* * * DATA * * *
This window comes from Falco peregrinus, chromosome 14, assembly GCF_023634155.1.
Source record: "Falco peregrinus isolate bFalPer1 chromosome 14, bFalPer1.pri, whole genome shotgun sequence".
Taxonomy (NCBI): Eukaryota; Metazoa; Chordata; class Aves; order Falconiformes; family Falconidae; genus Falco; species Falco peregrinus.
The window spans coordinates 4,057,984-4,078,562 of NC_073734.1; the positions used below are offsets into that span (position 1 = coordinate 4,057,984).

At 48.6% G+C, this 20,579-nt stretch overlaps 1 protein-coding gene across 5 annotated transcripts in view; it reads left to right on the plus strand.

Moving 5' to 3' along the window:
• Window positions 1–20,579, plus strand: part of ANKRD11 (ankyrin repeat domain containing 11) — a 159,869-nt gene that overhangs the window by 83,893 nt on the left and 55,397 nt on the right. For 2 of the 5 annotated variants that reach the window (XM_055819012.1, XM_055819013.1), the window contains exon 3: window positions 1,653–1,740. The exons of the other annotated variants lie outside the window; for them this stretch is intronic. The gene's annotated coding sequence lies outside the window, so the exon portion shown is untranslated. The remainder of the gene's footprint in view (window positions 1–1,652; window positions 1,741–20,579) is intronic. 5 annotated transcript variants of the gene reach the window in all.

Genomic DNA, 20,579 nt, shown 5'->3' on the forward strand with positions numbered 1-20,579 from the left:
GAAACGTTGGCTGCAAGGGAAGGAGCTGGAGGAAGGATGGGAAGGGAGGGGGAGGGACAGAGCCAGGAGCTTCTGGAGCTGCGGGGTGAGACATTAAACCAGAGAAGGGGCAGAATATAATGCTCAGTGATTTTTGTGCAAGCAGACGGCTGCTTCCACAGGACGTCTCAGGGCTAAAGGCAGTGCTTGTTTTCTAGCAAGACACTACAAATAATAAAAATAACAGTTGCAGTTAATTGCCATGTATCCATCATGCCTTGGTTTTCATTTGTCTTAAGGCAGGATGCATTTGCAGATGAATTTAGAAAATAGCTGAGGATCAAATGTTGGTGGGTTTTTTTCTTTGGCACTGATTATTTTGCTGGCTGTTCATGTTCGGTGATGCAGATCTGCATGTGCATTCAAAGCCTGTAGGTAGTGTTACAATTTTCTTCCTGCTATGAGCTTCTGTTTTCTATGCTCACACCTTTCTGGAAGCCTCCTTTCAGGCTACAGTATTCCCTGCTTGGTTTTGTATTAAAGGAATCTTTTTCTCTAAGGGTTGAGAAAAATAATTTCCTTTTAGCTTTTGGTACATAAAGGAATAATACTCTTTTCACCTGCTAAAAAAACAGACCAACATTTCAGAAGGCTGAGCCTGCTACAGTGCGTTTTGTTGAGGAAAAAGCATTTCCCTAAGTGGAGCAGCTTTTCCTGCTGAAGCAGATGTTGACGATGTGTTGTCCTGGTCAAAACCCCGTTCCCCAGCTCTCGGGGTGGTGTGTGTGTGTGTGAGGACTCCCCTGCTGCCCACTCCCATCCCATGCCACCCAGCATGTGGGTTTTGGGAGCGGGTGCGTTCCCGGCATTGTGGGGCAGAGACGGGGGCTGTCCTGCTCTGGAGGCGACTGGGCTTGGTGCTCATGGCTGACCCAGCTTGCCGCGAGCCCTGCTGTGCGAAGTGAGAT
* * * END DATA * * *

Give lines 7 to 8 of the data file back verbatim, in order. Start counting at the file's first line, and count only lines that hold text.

• Window positions 1–20,579, plus strand: part of ANKRD11 (ankyrin repeat domain containing 11) — a 159,869-nt gene that overhangs the window by 83,893 nt on the left and 55,397 nt on the right. For 2 of the 5 annotated variants that reach the window (XM_055819012.1, XM_055819013.1), the window contains exon 3: window positions 1,653–1,740. The exons of the other annotated variants lie outside the window; for them this stretch is intronic. The gene's annotated coding sequence lies outside the window, so the exon portion shown is untranslated. The remainder of the gene's footprint in view (window positions 1–1,652; window positions 1,741–20,579) is intronic. 5 annotated transcript variants of the gene reach the window in all.

Genomic DNA, 20,579 nt, shown 5'->3' on the forward strand with positions numbered 1-20,579 from the left: